(Frohne & Pfander, 1983).  However,  it has been found 
       that the margin between the therapeutic and the toxic 
       dose is too small for thevetin to be therapeutically 
       useful (Watt &  Breyer-Bradwijk, 1962).
     4.2 High risk circumstances

       Children have easy access to this plant in gardens or  
       hedgerows, and they may play with and taste the bright yellow 
       flowers and the conspicuous green fruit.
       
       The kernel of the seeds is used in suicide attempts, 
       particularly by young people and especially in northern parts 
       of Sri Lanka.  Sometimes it is taken with alcoholic drinks 
       (Shaw and Pearn, 1979).
     4.3 High risk geographical areas
       This plant is a native of Central and South America, but is 
       now frequently grown in parks and gardens in tropical and 
       subtropical areas.
    5. ROUTES OF ENTRY
     5.1 Oral
       Accidental ingestion of the seeds by children may cause 
       poisoning.   Suicidal ingestion is also common in some areas.  
     5.2 Inhalation
       No data available.
     5.3 Dermal
       No data available.
     5.4 Eye
       No data available.
     5.5 Parenteral
       No data available.
     5.6 Others
       No data available.
    6. KINETICS
     6.1 Absorption by route of exposure
       Thevetin is easily absorbed from the gastrointestinal tract.
     6.2 Distribution by route of exposure
       Thevetin glycosides occur in higher concentrations in heart 
       muscle than  in blood (Ellenhorn and Barceloux, 1988).
     6.3 Biological half-life by route of exposure
       Thevetin probably has a shorter half-life than digoxin and a 
       lower risk  of accumulation in the body (Arnold et al., 1935).
     6.4 Metabolism
       No data available.
     6.5 Elimination by route of exposure
       No human data available.
    7. TOXICOLOGY/TOXINOLOGY/PHARMACOLOGY
     7.1 Mode of action
       Cardiac glycosides exert a digoxin-like effect by inhibiting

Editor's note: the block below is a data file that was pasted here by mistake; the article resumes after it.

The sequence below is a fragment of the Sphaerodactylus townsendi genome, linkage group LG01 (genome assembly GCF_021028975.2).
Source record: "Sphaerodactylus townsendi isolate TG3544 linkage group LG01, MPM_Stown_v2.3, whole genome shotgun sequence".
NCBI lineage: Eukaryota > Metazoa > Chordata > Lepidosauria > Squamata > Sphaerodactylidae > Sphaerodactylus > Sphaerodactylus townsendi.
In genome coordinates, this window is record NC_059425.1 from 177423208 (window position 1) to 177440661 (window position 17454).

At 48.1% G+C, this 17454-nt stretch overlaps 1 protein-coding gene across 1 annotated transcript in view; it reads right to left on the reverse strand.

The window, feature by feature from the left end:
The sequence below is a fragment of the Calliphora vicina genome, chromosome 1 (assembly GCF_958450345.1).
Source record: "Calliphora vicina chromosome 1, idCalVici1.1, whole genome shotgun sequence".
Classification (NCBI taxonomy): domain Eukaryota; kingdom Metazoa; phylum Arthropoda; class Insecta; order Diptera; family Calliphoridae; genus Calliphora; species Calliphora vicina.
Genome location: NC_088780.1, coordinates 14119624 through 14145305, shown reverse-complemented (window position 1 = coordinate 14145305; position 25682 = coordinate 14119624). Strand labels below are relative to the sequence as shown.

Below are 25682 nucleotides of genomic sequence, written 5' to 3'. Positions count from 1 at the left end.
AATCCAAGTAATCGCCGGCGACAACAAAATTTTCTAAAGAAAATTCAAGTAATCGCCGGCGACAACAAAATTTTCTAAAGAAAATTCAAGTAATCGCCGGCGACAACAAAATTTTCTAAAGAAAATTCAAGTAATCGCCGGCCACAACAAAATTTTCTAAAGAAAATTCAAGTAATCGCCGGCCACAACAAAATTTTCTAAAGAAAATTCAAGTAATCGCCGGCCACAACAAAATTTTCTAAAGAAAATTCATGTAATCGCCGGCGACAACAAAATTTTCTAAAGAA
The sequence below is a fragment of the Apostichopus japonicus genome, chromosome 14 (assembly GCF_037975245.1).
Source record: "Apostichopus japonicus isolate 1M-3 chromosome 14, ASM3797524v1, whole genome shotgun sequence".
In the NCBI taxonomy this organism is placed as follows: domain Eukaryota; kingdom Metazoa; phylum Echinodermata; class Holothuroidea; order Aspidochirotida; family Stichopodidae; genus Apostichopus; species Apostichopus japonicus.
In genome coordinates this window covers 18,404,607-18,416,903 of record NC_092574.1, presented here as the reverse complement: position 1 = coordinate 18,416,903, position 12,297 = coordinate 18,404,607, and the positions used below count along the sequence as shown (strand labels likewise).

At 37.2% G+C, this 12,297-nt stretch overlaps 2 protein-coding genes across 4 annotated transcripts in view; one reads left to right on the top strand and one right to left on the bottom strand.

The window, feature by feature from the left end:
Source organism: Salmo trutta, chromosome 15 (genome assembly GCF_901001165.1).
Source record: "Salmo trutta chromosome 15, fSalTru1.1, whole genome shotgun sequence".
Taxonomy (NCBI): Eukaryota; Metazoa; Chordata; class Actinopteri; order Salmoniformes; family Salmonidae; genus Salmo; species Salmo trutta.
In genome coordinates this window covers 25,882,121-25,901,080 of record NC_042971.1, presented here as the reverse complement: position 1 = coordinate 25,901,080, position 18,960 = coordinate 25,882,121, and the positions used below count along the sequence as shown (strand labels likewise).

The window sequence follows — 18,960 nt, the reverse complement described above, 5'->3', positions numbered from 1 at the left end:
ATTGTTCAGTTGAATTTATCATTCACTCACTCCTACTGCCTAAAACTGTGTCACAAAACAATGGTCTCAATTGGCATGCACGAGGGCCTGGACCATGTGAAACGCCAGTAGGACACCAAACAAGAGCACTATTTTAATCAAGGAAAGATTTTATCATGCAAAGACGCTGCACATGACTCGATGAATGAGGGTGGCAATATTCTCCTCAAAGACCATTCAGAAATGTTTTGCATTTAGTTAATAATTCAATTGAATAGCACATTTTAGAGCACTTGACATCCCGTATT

the  sodium-potassium adenosine-triphosphatase (ATP) enzyme 
       systems.  The  increased intracellular sodium concentration 
       and the increased serum potassium concentration produce 
       negative chronotropic  and positive inotropic effect (Shaw and 
       Pearn, 1979).  The resulting toxic  syndrome resembles 
       digitalis poisoning with marked hyperkalaemia, conduction 
       abnormalities and  ventricular arrhythmias (Ellenhorn and 
       Barceloux, 1988).
     7.2 Toxicity
       7.2.1 Human data
             7.2.1.1 Adults
                     The kernels of about 10 fruits may be fatal  
                     (Saravanapavananthan, 1985). 
             7.2.1.2 Children

                     The kernel of one fruit may be fatal  
                     (Saravanapavananthan, 1985).
       7.2.2 Animal data
             Cattle grazing on grass under Thevetia peruviana trees 
             are  known to have died (Saravanapavananthan 1985) and 
             nuts are lethal  to chickens (Arnold et al., 1935).
       7.2.3 Relevant in vitro data
             No data available.
     7.3 Carcinogenicity
       No data available.
     7.4 Teratogenicity
       No data available.
     7.5 Mutagenicity
       No data available.
     7.6 Interactions
       Pre-medication with digoxin or other cardiac glycosides 
       increases the  severity of poisoning.  The interaction between 
       digoxin and quinidine  (increasing digoxin levels) may also 
       occur with Thevetia glycosides. 
    8. TOXICOLOGICAL/TOXINOLOGICAL ANALYSES AND BIOMEDICAL INVESTIGATIONS
     8.1 Material sampling plan
       8.1.1 Sampling and specimen collection
             8.1.1.1 Toxicological analyses
             8.1.1.2 Biomedical analyses
             8.1.1.3 Arterial blood gas analysis
             8.1.1.4 Haematological analyses
             8.1.1.5 Other (unspecified) analyses
       8.1.2 Storage of laboratory samples and specimens
             8.1.2.1 Toxicological analyses
             8.1.2.2 Biomedical analyses
             8.1.2.3 Arterial blood gas analysis
             8.1.2.4 Haematological analyses
             8.1.2.5 Other (unspecified) analyses
       8.1.3 Transport of laboratory samples and specimens
             8.1.3.1 Toxicological analyses
             8.1.3.2 Biomedical analyses
             8.1.3.3 Arterial blood gas analysis
             8.1.3.4 Haematological analyses
             8.1.3.5 Other (unspecified) analyses
     8.2 Toxicological Analyses and Their Interpretation
       8.2.1 Tests on toxic ingredient(s) of material
             8.2.1.1 Simple Qualitative Test(s)
             8.2.1.2 Advanced Qualitative Confirmation Test(s)
             8.2.1.3 Simple Quantitative Method(s)
             8.2.1.4 Advanced Quantitative Method(s)
       8.2.2 Tests for biological specimens
             8.2.2.1 Simple Qualitative Test(s)
             8.2.2.2 Advanced Qualitative Confirmation Test(s)
             8.2.2.3 Simple Quantitative Method(s)
             8.2.2.4 Advanced Quantitative Method(s)
             8.2.2.5 Other Dedicated Method(s)
       8.2.3 Interpretation of toxicological analyses